Manufacturing leads all other efforts to improve our standard of living, and UT is leading the way with scholarship and research through the launch of the UT Institute for Advanced Materials and Manufacturing.
Headquartered in the UT Research Park at Cherokee Farms, the institute reflects the vision of Vice Chancellor for Research Deborah Crawford for UT to take an increasingly interdisciplinary approach to tackling real-world problems.
More than 160 faculty are working in advanced materials and advanced manufacturing as well as students, industry partners, and government agencies. Both UT and the institute draw strength from being located in an innovation hub that includes nearby Oak Ridge National Laboratory, workforce training and development initiatives with nearby community colleges, and the many companies that have established a presence in East Tennessee.
“IAMM represents the future of fundamental and applied research at UT, with efforts spanning the disciplines of chemistry, computer science, engineering, physics, design, architecture, agriculture, and more,” said Crawford. “Our partnerships with industry, who can co-locate with our faculty and students in our mixed-use facilities, power the engine that drives economic opportunity in Tennessee and far beyond.”
Teams are supported by the institute’s 140,000 square feet of state-of-the-art laboratory and collaboration spaces, with more facilities to be added in the next few years. Additional work is happening throughout UT, including the UT Institute of Agriculture and the UT Space Institute, taking advantage of the university’s varied facilities and capabilities.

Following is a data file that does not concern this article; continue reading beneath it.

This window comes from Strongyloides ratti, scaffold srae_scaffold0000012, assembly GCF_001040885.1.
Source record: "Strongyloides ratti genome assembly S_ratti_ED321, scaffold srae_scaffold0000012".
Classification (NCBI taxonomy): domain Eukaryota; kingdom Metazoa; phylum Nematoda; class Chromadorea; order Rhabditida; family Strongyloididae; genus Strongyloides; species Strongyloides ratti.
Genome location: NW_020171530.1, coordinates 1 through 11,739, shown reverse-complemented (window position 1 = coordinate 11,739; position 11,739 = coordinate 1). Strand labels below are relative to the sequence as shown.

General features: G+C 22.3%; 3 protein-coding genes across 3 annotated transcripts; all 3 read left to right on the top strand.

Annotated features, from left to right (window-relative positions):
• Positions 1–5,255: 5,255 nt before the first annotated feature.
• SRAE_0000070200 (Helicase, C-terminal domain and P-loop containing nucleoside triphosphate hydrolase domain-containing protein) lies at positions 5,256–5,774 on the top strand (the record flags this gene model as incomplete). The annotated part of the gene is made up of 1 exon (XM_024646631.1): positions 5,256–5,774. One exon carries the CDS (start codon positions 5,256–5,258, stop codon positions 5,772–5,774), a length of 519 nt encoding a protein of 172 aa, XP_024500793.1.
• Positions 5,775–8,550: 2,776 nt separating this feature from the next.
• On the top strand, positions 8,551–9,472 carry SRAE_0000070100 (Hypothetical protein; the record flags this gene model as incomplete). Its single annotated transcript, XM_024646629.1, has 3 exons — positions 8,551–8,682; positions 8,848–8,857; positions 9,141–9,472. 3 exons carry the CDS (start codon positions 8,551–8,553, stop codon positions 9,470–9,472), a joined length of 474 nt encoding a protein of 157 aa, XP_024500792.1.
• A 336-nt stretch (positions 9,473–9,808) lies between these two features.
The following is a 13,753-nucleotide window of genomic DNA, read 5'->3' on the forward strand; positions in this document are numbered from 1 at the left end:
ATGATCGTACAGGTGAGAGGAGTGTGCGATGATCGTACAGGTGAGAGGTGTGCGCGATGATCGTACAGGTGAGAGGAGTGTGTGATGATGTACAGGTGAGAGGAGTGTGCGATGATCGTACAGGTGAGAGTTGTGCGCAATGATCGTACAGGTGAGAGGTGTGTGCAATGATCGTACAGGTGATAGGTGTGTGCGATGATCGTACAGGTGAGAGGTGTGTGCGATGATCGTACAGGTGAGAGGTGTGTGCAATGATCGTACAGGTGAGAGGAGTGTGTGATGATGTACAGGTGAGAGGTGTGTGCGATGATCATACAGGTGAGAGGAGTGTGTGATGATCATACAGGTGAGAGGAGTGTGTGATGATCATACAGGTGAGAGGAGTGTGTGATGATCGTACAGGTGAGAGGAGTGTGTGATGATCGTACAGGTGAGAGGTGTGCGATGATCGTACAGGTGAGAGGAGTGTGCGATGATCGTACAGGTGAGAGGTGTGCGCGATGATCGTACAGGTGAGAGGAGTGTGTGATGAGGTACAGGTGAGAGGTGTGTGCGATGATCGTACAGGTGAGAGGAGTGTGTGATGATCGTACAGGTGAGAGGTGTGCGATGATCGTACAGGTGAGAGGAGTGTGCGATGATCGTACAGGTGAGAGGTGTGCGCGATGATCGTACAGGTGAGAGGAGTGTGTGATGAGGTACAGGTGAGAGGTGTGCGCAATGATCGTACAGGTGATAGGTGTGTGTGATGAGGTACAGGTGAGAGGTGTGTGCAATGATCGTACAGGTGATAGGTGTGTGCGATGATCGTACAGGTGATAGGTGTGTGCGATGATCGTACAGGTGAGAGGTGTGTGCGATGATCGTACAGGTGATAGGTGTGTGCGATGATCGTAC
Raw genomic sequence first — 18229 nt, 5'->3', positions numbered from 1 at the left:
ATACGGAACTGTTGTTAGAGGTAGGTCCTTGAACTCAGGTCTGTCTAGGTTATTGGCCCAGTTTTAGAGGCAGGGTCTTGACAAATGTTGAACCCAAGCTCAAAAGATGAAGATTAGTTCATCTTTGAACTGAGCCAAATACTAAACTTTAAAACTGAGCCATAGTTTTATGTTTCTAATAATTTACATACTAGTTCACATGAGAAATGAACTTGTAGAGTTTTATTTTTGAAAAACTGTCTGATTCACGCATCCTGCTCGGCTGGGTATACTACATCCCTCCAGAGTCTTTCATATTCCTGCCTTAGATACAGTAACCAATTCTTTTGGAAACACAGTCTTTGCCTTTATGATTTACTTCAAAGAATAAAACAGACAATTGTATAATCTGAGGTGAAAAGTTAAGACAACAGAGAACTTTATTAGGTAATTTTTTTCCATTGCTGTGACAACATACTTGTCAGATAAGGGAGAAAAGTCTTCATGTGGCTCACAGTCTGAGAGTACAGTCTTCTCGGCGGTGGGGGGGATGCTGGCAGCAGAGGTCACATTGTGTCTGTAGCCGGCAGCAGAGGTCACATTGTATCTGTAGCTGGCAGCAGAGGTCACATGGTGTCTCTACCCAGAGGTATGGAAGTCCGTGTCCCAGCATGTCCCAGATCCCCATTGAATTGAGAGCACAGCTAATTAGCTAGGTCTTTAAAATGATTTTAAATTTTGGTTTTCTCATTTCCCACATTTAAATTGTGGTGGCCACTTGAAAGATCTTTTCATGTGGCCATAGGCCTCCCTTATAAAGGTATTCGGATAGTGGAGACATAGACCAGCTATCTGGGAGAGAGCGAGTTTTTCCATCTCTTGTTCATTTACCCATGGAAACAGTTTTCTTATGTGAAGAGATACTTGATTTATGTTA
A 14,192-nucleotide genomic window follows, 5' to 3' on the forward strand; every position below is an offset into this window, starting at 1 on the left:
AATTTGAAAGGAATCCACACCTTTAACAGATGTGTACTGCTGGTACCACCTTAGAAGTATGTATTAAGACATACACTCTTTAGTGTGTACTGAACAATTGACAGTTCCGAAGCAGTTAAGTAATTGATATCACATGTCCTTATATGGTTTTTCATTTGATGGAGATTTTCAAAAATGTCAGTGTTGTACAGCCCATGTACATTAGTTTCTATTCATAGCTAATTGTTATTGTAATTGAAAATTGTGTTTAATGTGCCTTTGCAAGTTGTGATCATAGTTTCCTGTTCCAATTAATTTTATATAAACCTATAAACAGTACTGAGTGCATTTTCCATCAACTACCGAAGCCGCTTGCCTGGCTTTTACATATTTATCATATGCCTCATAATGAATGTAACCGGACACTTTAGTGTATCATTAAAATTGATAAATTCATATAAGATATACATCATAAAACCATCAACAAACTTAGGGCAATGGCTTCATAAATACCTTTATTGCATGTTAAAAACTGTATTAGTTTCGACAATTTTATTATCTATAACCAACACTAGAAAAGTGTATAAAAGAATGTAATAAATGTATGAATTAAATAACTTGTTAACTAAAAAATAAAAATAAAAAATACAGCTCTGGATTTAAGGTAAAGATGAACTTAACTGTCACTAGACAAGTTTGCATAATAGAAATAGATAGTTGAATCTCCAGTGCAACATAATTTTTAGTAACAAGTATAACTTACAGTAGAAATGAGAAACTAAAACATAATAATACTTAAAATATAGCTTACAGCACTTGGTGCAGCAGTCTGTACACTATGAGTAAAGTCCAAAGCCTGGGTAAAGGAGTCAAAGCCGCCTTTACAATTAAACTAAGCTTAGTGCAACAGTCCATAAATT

“Our goals are to create a broad tapestry of researchers not constrained by a physical location while creating opportunities for collaborations with industry partners, national labs, and other universities, colleges, and K–12 partners,” explained the institute’s Interim Director Jon Phipps.
Take, for example, the ongoing work of Assistant Professor of Design and Structural Technology Maged Guerguis and UT-ORNL Governor’s Chair for Advanced Composites Manufacturing Uday Vaidya. Drawing inspiration from nature, the pair are using robotic fabrication methods to design new high-performance structures and develop new 3D-printed prototypes which are stronger and lighter in weight than conventional construction systems.
Through engaging with the cities of Knoxville and Oak Ridge, they are applying their work to create designs for sustainable buildings on abandoned sites as well as entire net-zero communities. Their research has the potential to transform current construction practices by taking the first step toward a novel, fully integrated approach to construction driven by the material economy.
Projects underway with other teams include enabling doctors to 3D-print body parts during a surgical procedure, designing building materials infused with high-efficiency solar panels, improving the circular economy by exploring ways to improve efficiencies in recycling, and designing materials more suited to using recycled materials as feedstock.